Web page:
The UK Government has provided some much-needed clarity on what protections will be afforded to businesses, including those in the retail and hospitality industry, once the commercial rent moratoria are scheduled to expire on 30 June 2021.
UK Government confirms extension of protections on commercial rent and for debtors
Earlier this year, the UK Government launched a consultation and call for evidence on commercial rents (read our article here). The consultation was an opportunity for the industry and its stakeholders to voice their concerns and provide suggestions as to what measures should follow the expiration of the commercial rent moratoria on 30 June 2021.
Although official results of the call for evidence are yet to be published, in a press release dated 16 June 2021 (see here), the UK Government has set out some of the next steps and protections for landlords and commercial tenants who are currently in disagreement over commercial rent arrears. We discuss the protections in further detail below.
Enactment of primary legislation to enable ringfencing of rent debt
The UK Government has confirmed that new primary legislation will be enacted to allow for ringfencing of outstanding commercial rent arrears. The legislation will apply to rent which has accrued during periods when the retail and hospitality industry was forced to endure COVID-19 closures. This is a long-awaited relief for commercial tenants, especially as the press release confirms that the Government expects negotiations and that landlords will be expected to 'share the financial impact with theirs tenants'.
However, in order to strike a right balance and also protect those landlords which have suffered financially throughout the pandemic, the Government confirms the caveat that the ringfencing legislation will only apply to those periods where businesses and restaurants were 'impacted by closures'. Therefore, any debt accumulated before the 20 March 2020 and after the date when relevant restrictions ceased will be 'actionable' by landlords.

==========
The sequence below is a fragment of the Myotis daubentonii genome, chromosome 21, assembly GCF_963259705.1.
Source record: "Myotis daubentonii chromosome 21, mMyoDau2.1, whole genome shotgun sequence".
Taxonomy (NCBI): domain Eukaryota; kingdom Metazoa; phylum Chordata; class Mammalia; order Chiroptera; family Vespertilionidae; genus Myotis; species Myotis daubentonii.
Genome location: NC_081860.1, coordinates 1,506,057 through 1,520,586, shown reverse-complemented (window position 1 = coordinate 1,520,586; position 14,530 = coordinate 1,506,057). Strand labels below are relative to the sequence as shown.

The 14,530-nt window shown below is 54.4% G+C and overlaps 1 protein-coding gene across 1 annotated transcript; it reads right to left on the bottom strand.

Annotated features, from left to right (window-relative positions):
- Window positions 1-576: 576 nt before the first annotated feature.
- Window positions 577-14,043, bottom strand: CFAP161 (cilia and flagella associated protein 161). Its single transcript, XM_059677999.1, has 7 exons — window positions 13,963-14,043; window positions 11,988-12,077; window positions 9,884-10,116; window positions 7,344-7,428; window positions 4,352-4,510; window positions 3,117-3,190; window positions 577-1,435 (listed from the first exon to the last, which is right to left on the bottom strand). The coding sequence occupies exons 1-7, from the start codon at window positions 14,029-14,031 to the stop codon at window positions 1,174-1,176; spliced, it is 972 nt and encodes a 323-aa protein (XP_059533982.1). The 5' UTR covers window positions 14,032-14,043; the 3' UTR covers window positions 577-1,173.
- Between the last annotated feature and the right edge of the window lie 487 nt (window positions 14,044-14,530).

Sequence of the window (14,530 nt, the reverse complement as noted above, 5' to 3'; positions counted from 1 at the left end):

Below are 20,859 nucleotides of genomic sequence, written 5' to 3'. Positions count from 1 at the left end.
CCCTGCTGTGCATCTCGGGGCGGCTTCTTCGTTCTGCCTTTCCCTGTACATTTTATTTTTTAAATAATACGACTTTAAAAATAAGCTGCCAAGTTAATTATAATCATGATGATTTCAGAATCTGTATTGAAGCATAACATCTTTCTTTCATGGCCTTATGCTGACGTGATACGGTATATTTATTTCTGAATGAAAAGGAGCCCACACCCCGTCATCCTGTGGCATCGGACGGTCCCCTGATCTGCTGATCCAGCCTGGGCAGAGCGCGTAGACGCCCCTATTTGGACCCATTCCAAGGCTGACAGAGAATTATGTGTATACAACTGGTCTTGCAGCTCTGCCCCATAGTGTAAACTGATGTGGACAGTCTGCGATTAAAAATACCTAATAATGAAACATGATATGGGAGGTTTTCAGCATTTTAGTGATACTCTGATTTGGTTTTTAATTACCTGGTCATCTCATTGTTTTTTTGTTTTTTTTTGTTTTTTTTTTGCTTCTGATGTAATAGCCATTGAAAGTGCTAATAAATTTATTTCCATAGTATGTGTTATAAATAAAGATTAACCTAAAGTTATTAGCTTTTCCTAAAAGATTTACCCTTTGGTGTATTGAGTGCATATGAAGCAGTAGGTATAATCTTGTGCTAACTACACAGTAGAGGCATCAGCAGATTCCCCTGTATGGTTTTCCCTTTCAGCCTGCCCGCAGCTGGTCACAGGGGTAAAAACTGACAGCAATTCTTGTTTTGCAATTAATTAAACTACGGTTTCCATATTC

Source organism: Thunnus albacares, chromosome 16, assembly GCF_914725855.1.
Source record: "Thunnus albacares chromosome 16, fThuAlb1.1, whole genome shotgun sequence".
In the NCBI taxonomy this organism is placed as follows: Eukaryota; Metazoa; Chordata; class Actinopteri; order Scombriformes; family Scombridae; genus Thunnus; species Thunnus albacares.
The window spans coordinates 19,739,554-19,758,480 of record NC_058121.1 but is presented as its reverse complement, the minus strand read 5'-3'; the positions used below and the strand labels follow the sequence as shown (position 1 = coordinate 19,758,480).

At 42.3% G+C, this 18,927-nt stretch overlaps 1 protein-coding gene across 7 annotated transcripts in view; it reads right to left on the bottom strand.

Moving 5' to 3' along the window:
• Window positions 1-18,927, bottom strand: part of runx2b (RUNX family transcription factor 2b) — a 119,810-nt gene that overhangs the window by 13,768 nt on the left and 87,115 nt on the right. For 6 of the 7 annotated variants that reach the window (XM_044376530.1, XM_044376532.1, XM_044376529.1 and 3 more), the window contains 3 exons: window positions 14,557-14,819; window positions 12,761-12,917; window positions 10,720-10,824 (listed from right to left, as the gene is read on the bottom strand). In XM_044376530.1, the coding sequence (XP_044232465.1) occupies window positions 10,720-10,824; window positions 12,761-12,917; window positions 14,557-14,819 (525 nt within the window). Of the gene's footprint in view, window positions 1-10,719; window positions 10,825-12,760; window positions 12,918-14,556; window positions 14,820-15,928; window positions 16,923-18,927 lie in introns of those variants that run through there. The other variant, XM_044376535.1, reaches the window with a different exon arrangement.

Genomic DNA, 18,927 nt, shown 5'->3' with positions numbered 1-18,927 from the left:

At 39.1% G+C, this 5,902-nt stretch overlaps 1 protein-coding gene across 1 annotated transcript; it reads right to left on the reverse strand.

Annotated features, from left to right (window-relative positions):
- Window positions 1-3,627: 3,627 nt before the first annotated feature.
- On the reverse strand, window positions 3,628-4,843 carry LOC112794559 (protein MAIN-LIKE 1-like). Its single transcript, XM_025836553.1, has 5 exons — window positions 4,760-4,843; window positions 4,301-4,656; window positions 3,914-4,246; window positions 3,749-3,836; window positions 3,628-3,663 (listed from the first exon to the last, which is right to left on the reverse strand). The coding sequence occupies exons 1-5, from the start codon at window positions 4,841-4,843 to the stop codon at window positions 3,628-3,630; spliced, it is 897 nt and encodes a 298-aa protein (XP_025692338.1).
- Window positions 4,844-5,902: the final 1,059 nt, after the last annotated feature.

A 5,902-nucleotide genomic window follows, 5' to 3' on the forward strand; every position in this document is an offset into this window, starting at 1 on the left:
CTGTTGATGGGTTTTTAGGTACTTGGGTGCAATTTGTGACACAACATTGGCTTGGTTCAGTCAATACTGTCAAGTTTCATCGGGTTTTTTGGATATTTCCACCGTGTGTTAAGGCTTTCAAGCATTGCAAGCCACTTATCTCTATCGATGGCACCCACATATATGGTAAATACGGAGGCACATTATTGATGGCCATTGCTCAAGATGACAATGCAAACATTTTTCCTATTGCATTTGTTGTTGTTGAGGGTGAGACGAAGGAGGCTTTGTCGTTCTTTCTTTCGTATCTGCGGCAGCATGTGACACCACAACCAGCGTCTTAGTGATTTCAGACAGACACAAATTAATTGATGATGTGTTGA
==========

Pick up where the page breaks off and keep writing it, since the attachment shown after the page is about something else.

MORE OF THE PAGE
Extension of commercial rent moratoria
To provide protection to commercial tenants in the industry while the UK Government prepares the ringfencing legislation, the press release has confirmed an extension of the current commercial rent moratoria set to expire on the 30 June 2021. The following extensions will continue to apply to all businesses, including those in the retail and hospitality industries:
These protections will give all businesses much-needed breathing space and the opportunity for landlords and commercial tenants to negotiate calmly before the ringfencing legislation is enacted.
Implementing binding arbitration between landlords and tenants
The press release further confirms that a binding arbitration process will be introduced for landlords and tenants to facilitate the efficient settlement of claims - very much like option 6 of the suggestions provided in the Government's consultation.
The arbitration process will be run by independent, private adjudicators, who will follow guidelines as prescribed in the new legislation. The detailed guidelines will allow for the process to be as fair as possible for both landlords and tenants. Any party wishing to overturn the binding adjudication result will have to spend additional time and costs requesting for the decision to be overturned in court.
Although no set timetable is specified, the new arbitration process will inevitably take quite a few months before it is up and running.
Our thoughts on the new steps
Following the delay of the end of lockdown restrictions from 21 June to earliest 19 July 2021, the Government has received a lot of pressure to provide relief to those in the retail and hospitality industry who will now be unable to operate at full capacity for an even longer period of time. The confirmation of the ringfencing legislation and extension of moratoria are therefore a welcomed step for businesses who would be incapable of clearing all commercial rent arrears before the 30 June 2021.
The information in the press release is rather limited and does require further clarification as to the limitations which will apply to the ringfencing legislation. Initial interpretation of the caveat would mean that the legislation will only apply to periods of time where a business was undergoing fully mandated closures and will not apply to periods where businesses were providing collection and 'take away' only services. Such a caveat would affect a large number of businesses in the industry and so the Government will need to confirm the nuances of this distinction as a matter of urgency.
Publication of the official results of the call for evidence, which are expected in due course, should shed some light on the proposed legislation.
In the meantime, debtors can breathe a temporary sigh of relief and take the Government's actions as a positive indication that intervention is coming and that neither landlords nor tenants will be forced to deal with the repercussions of COVID-19 debt alone.